Of course not everyday on the trail is so idyllic, but Maine seems to be fulfilling these blissful visions more than any other state.  Fortunately there are many miles of trail here, in fact, Maine has the second-most miles of the AT (280), behind Virginia (close to 500). The first 100 were by far the most difficult, including very steep and rocky mountains as well as the infamous Mahoosuc Notch, the ‘hardest mile on the trail.’ I had heard many horror stories about this mile and went into it with very high difficulty expectations.

Fellow hikers on the Bigelow Range

Fellow hikers on the Bigelow Range

The notch is about a mile of scrambling, over, under, and between huge boulders and caves and lives up to its reputation of difficulty. Despite taking nearly two hours to crawl a mere mile, I actually enjoyed it. I felt like a kid in a big jungle gym. Out of the notch it was sunny and 80 degrees but inside some of the boulder caves, ice was still on the ground and the air temperature dropped dramatically – I felt like I was in a big refrigerator.

Another unique thing about Maine is river fording. To keep Maine more ‘wild’ the local trail clubs rarely build any bridges, forcing hikers to ford through the streams and rivers. The only exception is the Kennebec crossing, where a canoe ferry is offered because dam releases make the river depth and current very unpredictable (hikers have died trying to ford this river). The deepest ford I’ve encountered was waste high, but generally the river crossings never go above my knee.

Fellow hiker Lulu maneuvering Mahoosuc NotchA funny story of karma, the other day I was walking and saw that someone dropped a candy wrapper on the trail.  Being the model citizen that I am, I picked up the trash figuring one tiny wrapper wouldn’t add too much weight to my own trash bag.  Well about a half mile later I found another wrapper on the trail.  I was thinking, “jeez, I’ve got a real litter bug walking ahead of me!”  Well, about another mile further, lo’ and behold anotherwait.  “That’s a still-sealed and wrapped Power Bar!”  Oh yes!  Finding an energy bar on the trail is like gold to an AT thru-hiker.  I promptly ate it and knew – just knew – that karma really does exist.  Either that or the hiker ahead of me has a loose drawstring on their pack :)

Currently, I’m in Monson, ME with a mere 113 miles left of the trail. Tomorrow I’ll be entering the ‘100 Mile Wilderness’, the longest stretch of the trail which does not cross any towns or improved roads. Fortunately I’m ahead of schedule with plenty of time to finish. I’m quite happy about this because many fellow thru-hikers have tight deadlines to complete the trail and are marching through the final miles like pack horses with blinders on. Like anyone after walking 2000 miles, I am starting to obsessively daydream about summitting Mt. Katahdin, though I try not to get too excited about finishing. I really want to savor this last section so I’ve been slowing down my pace, taking more breaks, and enjoying the scenery instead of worrying about miles or schedules. And Maine couldn’t be a more magical place for a slow and steady finish to this journey.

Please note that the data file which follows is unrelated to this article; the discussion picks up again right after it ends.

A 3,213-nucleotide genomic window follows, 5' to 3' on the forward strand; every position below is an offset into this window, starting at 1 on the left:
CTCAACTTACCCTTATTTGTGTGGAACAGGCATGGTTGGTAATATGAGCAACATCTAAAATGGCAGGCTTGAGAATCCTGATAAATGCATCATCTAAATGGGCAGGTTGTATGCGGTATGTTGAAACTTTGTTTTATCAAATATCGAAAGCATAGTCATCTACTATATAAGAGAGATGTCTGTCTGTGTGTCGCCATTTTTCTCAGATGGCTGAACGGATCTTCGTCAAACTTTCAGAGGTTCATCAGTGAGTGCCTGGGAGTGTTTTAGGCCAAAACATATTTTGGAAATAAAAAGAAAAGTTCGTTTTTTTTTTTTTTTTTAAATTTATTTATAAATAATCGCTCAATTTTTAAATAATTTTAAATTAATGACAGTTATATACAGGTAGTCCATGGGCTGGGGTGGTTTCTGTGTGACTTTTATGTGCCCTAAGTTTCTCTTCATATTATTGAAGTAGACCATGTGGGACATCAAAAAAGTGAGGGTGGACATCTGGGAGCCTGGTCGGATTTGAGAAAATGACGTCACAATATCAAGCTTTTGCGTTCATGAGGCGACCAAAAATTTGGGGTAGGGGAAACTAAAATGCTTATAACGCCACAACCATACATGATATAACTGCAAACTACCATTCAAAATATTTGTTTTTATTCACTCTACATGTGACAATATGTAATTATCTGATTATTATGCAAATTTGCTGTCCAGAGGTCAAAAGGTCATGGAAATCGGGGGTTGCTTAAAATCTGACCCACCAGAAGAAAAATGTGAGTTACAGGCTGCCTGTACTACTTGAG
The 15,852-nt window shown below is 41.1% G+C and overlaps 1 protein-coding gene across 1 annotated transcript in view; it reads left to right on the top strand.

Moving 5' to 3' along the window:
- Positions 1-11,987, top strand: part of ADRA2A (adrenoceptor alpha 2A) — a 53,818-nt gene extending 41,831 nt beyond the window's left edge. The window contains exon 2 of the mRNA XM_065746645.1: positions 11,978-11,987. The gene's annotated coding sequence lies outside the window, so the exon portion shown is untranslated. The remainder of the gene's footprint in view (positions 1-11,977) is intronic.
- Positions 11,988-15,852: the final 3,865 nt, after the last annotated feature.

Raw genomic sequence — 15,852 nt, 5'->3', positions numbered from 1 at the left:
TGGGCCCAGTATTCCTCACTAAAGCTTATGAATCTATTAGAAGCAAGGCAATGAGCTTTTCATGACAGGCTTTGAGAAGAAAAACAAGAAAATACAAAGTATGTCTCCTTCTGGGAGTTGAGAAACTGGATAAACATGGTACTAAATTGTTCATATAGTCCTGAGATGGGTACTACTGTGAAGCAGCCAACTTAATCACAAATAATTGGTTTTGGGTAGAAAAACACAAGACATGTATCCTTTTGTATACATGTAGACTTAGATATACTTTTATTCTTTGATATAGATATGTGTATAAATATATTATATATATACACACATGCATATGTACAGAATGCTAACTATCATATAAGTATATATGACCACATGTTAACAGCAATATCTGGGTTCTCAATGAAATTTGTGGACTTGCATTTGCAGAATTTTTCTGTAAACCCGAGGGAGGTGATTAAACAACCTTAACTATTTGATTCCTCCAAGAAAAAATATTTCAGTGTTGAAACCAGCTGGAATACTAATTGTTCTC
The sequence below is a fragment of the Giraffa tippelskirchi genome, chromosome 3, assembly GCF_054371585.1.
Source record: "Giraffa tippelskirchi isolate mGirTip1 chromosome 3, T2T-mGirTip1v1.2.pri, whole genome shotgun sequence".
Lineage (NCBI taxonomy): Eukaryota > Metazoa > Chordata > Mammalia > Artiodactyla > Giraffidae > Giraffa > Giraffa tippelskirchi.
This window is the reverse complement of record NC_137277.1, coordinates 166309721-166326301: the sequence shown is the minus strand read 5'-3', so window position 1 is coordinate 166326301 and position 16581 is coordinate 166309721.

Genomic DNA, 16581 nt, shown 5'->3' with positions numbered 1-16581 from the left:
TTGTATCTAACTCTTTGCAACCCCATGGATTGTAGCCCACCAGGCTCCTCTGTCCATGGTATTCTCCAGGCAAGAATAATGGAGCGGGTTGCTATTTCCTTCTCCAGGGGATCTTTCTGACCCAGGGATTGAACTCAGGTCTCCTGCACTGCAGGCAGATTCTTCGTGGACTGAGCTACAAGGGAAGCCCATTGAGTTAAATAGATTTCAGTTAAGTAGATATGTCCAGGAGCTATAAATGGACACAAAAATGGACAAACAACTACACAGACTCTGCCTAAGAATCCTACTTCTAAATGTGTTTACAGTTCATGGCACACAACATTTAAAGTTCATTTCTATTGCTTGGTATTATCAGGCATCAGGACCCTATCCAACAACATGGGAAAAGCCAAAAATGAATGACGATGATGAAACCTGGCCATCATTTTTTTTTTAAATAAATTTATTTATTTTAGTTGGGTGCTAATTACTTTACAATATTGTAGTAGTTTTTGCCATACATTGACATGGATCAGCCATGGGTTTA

Next time I update, I hope to have a picture of me at Katahdin, the highest point in Maine and the end of my Appalachian journey.

Taking a break after climbing Mahoosuc Arm

Taking a break after climbing Mahoosuc Arm

    Tent City! Fellow hikers (from left): Triple-C, Chris, Steam, Darkness, Lulu

Tent City! Fellow hikers (from left): Triple-C, Chris, Steam, Darkness, Lulu

View of Flagstaff Lake from atop Avery Peak

View of Flagstaff Lake from atop Avery Peak

The Pristine Horns Pond

The pristine Horns Pond

The Whites

August 3, 2009

After a break to visit Christy and attend her sister’s wedding in D.C., the vagabond beard has been trimmed! I had to look somewhat presentable for Janice and Dan’s wedding. Don’t fret, I have another full month to grow it out again.

The trip back to D.C. was incredibly fun and busy. I discovered that when you are dating the sister of the bride and maid of honor, you are quickly put to work with various wedding tasks. The best of which was ringing the church bell – I’m talking Quasimodo style. I was up in the church loft in charge with pulling this long rope connected to the belltower. It was fun to be involved in such a beautiful ceremony. Thanks so much Taylor and Lauffer families for including me in all the festivities!

I’m back on the trail now and just finished walking through the White Mountains of New Hampshire. Unlike my first two days of cold rainy weather, I lucked out and experienced the most spectacular section of trail yet in fairly sunny weather. As promised in my last entry, I want to explain the White Mountain hut system which is run by the Appalachian Mountain Club (AMC). The AMC is one of the oldest outdoor clubs in New England and they have built several huts throughout the Whites. They typically cater to weekend hikers who don’t want to ‘rough it’ in a primitive campsite and carry food, tents, etc in a big pack. The seasonal huts are run by young college-ish age ‘croos’ who cook the hut patrons a hearty dinner and breakfast and typically perform some sort of skit in the evening. Yes, I do know how to properly spell ‘crew;’ for some reason all the AMC hut workers are a ‘croo’ and none of the croo members knew why they spelled it this way, “it’s just tradition” they told me.